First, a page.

So today we will drive from a lovely condo in Naples, Florida (provided as a gift from one of the families sponsoring the girls on their trip), to Ft. Lauderdale. We will do our best to meet some of their leaders, and then we will leave them, come back here for a couple more days with Brent, and then we will drive home. The girls will fly back to NJ in 2 weeks.

I have said I surrender all to God, but now I get to put it into practice:

  • I surrender my maternal “control” – making sure everything is just right and everyone is taken care of
  • I surrender my worries – several “loving” friends and family members have made it a point to let me know all the possible things that could go wrong.
  • I surrender two of my most valuable possessions – my daughters, and I acknowledge that it won’t be long before I surrender my son as well.
  • I surrender my heart: I’m going to miss them.

The end of the song “The Stand” says:

But what can I say?
What can I do?
But offer this heart, oh God,
Completely to you.

I am doing just that, offering my heart, in the form of my daughters, completely to him.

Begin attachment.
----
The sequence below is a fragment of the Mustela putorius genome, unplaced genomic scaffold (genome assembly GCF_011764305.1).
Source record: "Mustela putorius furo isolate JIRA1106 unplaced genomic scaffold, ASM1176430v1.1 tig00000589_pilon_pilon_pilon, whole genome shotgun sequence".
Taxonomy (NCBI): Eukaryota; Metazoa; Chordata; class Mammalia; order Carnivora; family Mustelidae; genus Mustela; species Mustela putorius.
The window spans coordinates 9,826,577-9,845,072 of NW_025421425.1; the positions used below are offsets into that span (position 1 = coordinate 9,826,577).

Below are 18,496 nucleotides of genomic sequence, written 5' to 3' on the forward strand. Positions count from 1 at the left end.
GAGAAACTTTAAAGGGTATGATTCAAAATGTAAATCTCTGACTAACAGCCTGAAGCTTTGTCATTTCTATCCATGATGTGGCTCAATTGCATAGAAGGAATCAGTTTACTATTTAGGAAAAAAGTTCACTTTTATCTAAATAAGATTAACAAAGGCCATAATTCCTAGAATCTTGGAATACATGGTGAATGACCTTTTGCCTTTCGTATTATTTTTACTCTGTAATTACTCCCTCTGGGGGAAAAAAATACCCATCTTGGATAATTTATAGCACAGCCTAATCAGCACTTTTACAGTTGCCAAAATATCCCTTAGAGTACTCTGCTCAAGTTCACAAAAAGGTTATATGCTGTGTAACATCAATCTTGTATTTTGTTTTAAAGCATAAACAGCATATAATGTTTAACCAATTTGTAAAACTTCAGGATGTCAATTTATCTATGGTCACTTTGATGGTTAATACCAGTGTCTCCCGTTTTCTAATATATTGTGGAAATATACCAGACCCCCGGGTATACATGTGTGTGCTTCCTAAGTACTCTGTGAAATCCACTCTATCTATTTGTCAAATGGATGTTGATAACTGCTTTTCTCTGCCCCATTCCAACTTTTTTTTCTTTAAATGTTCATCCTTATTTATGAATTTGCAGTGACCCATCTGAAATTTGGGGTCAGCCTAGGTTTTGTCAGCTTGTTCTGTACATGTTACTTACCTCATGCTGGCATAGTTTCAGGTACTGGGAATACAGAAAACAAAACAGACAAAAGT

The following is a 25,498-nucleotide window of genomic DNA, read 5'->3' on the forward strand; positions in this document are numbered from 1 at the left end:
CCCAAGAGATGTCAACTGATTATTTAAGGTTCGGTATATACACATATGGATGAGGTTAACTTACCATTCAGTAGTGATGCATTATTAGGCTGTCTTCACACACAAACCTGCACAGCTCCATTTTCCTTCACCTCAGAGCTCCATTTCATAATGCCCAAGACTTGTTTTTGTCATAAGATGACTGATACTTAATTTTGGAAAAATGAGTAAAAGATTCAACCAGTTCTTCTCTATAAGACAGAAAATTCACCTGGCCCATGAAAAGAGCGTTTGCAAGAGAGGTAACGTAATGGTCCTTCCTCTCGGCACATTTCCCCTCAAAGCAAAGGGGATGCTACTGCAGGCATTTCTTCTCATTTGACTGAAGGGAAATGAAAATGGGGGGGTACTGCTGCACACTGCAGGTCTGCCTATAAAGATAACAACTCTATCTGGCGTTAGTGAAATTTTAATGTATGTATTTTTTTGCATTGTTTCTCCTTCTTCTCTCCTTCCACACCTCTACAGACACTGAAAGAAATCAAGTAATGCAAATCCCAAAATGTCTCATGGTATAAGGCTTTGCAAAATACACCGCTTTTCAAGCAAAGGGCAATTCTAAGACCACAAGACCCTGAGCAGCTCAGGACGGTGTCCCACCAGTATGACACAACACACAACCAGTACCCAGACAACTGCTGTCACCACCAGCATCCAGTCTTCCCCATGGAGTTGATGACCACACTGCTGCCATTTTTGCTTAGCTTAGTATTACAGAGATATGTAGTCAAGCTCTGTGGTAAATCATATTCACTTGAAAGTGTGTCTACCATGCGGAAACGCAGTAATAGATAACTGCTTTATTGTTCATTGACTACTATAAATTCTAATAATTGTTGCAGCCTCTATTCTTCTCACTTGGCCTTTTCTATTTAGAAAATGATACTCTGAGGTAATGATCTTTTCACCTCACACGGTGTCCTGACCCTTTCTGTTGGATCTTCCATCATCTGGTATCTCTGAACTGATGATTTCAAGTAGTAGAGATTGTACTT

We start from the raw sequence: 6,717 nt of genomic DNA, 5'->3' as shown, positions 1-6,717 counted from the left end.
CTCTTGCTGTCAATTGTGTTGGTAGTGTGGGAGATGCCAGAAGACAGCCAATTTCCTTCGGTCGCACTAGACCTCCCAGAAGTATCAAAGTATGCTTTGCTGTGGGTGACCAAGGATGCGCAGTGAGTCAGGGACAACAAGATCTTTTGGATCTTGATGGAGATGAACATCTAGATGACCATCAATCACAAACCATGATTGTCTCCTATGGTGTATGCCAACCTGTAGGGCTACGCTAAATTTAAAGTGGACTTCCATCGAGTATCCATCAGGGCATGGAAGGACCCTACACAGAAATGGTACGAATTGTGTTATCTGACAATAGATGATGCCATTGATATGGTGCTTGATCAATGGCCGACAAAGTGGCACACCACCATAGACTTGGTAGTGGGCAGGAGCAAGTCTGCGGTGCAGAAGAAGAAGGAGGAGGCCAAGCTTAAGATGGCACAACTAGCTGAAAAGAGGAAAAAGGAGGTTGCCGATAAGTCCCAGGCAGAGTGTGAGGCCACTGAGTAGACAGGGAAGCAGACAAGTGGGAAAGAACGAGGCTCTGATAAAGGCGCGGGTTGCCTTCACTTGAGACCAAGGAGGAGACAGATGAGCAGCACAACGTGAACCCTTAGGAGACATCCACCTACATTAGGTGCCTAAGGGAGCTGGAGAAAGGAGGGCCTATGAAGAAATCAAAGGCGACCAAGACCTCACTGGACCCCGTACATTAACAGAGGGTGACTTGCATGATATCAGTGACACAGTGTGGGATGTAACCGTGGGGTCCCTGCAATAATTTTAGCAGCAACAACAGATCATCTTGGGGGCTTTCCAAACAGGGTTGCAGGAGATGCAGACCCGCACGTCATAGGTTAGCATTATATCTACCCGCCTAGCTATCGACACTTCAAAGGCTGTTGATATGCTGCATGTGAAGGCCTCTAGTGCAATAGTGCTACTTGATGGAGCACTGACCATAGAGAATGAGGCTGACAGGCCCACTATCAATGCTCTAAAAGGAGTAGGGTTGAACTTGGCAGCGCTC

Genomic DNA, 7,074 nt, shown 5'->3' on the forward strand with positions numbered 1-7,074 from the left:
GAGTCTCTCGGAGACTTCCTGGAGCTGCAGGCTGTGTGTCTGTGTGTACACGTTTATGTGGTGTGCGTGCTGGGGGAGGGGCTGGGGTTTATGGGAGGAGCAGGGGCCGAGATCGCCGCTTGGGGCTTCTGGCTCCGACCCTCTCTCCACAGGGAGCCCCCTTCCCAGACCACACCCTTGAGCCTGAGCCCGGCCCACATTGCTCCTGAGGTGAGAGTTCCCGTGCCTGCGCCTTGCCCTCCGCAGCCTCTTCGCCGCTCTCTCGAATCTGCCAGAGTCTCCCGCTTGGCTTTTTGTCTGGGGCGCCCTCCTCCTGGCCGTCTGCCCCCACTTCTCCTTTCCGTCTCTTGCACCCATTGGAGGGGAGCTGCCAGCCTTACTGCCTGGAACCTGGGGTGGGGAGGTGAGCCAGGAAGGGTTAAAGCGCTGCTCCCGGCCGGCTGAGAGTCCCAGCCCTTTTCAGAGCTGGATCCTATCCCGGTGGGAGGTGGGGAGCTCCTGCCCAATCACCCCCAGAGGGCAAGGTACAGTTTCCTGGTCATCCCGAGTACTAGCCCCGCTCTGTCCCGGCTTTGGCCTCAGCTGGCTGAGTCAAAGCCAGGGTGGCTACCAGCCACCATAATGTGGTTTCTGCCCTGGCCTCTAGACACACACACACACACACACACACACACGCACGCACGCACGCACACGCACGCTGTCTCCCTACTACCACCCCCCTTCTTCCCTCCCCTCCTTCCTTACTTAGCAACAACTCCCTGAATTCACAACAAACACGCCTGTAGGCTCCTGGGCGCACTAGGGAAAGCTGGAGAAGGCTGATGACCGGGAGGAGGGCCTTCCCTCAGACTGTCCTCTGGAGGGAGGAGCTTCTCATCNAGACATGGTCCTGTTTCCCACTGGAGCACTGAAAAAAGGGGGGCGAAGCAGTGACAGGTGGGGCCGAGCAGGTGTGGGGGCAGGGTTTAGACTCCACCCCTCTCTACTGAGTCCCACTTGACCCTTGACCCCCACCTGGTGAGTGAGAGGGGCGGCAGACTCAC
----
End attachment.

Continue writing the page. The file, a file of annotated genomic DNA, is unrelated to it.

Link to the song "The Stand" by Hillsong:
More Hillsong United music on iLike

Monday, June 22, 2009


It's almost here: Summer break. I haven't posted for well over two months simply because I've been swamped.

Today I go in, post my grades, clean out my room, and then "vacation" officially begins. Every year I find myself counting down to this day when summer vacation comes. I look forward to being able to take my time, relax, and not rush to do ANYTHING. Last summer my kids noticed that I was even driving slower. I want to make the most of every moment. Of course, being the task-oriented person that I am, I already have a list forming in my head of the chores to do around the house and to prepare for next September. But in the summer I am able to "attack" my task list at a much more manageable pace. No 5 AM - 11 PM non-stop work days during the summer. If something doesn't get done today -- I can work on it again tomorrow. Yes, I love summers.